AFTER a price cut of nearly $7 million, Bruce Brockhoff's Mornington Peninsula cattle and sheep farm could change hands before Christmas, ending a 75-year association with one of Australia's best-known biscuit dynasties.
Three Victorian families are in competition to secure Moorunga farm, the 283-hectare property spread over 10 titles on Moorooduc Road, Tuerong, just above Mount Martha, with expectations above $10 million.
An expressions of interest campaign closed late last month.
The vendor is Bruce Brockhoff, of the Brockhoff Biscuits family dynasty, which created Australian staples such as Salada, Savoy, Chocolate Royals, BBQ Shapes and Chocolate Ripple biscuits before merging with Arnott's in 1966.
After a lifetime on the farm, the 71-year old is pulling up stumps to follow his daughter, champion snowboard-cross competitor Belle Brockhoff, as she prepares to compete at the Winter Olympics in Sochi, Russia.
But the difficulty of finding staff in a stricken agricultural sector has also hastened his decision to sell the Angus stud and crossbred sheep farm his family has owned for 75 years.
"It's really hard to find good staff. Agricultural colleges around the country are closing down, and most graduates choose to go back to the family farm. I can't compete with that," Mr Brockhoff said.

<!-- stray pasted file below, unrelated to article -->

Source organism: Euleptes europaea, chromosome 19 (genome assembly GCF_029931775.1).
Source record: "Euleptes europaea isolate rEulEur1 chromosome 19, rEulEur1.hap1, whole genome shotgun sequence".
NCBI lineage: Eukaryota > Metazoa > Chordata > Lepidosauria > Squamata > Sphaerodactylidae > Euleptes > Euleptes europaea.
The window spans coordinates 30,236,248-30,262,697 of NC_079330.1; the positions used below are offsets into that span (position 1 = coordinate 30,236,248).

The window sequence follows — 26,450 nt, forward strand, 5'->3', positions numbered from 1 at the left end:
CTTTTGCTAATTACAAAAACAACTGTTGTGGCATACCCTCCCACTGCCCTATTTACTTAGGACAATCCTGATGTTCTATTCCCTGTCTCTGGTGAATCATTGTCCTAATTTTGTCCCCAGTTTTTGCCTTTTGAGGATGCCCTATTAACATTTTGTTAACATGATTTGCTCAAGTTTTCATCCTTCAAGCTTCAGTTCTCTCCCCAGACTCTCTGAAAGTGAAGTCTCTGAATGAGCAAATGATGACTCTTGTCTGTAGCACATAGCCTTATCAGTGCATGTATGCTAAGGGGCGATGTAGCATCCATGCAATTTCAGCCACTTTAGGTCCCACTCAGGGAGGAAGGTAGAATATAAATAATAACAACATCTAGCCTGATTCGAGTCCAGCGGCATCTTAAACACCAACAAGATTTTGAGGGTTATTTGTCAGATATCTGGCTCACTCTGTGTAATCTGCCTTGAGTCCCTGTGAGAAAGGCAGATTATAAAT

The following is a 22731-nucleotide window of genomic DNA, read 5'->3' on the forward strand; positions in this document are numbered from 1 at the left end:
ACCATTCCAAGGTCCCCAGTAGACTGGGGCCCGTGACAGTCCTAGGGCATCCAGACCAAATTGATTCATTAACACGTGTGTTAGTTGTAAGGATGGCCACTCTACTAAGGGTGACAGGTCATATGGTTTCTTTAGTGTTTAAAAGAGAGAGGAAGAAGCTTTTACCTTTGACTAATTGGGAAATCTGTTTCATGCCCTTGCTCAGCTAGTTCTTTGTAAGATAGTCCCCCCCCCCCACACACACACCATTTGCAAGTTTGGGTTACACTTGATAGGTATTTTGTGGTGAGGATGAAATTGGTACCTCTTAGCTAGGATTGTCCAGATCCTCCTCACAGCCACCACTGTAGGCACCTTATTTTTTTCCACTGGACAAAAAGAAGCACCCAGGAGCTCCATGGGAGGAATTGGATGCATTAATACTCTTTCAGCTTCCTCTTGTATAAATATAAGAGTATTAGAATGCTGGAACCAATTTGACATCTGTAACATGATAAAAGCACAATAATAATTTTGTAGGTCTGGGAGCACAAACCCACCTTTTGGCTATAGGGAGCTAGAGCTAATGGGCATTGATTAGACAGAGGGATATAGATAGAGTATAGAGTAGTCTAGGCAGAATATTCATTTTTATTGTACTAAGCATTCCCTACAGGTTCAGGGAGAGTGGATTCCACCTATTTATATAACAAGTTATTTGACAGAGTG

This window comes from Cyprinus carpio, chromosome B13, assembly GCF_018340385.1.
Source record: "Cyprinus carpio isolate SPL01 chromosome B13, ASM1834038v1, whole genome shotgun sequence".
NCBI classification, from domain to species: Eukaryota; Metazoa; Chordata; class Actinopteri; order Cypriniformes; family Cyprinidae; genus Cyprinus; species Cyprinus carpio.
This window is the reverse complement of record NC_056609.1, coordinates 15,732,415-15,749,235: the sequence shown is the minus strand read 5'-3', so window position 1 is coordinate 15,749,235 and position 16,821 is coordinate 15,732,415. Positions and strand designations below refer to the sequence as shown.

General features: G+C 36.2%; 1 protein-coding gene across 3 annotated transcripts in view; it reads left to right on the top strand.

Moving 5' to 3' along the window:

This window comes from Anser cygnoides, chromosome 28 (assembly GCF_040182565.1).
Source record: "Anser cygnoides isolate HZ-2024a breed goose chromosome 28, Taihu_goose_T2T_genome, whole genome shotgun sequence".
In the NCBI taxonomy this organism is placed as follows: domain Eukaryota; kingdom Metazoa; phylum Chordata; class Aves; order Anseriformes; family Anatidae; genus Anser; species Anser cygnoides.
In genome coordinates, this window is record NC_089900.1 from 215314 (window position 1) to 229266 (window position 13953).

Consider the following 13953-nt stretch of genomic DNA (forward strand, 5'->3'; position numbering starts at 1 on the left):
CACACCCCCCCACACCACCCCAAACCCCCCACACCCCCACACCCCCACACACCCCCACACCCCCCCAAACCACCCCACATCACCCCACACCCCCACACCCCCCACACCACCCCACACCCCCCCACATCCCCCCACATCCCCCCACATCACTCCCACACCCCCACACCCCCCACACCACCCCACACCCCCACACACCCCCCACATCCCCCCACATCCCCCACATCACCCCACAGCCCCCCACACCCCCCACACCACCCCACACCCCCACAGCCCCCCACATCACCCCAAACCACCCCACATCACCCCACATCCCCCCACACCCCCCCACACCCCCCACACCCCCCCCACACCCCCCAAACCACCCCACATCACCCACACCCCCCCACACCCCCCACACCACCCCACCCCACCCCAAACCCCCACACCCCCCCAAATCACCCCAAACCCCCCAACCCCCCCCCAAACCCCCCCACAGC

Apart from the income generated from cattle and sheep, the high-tech farm has extensive water rights, state-of-the-art cattle yards, a four-bedroom homestead, two managers' cottages and high-quality pastures.
Marshall White agent Sean Cussell said subdivision was possible.
All 10 titles have direct access to electricity, town water, roads and irrigation.
Mr Brockhoff has hived off chunks of the property in the past, including a 200-hectare chunk to the developers of Martha Cove in 2003. The farm also has potential to be developed as a vineyard.
The property was listed for about $17 million earlier this year through Michael Phoenix of RT Edgar, before it was relisted six weeks ago with Marshall White agents Mr Cussell and John Bongiorno .
Mr Cussell said the previously quoted price expectations were unrealistic but he was confident of an imminent sale well above $10 million.
A recent report from Landmark Harcourts recorded a 4 per cent price decline in the year to November for Victorian rural properties between four and 40 hectares, with a median price of $28,000 per hectare. A price in excess of $10 million for Moorunga farm would be significantly above this median.
Mr Cussell called Moorunga farm an "extremely rare" trophy offering with views over the Southern Peninsula, including Arthurs Seat and west across Port Phillip Bay.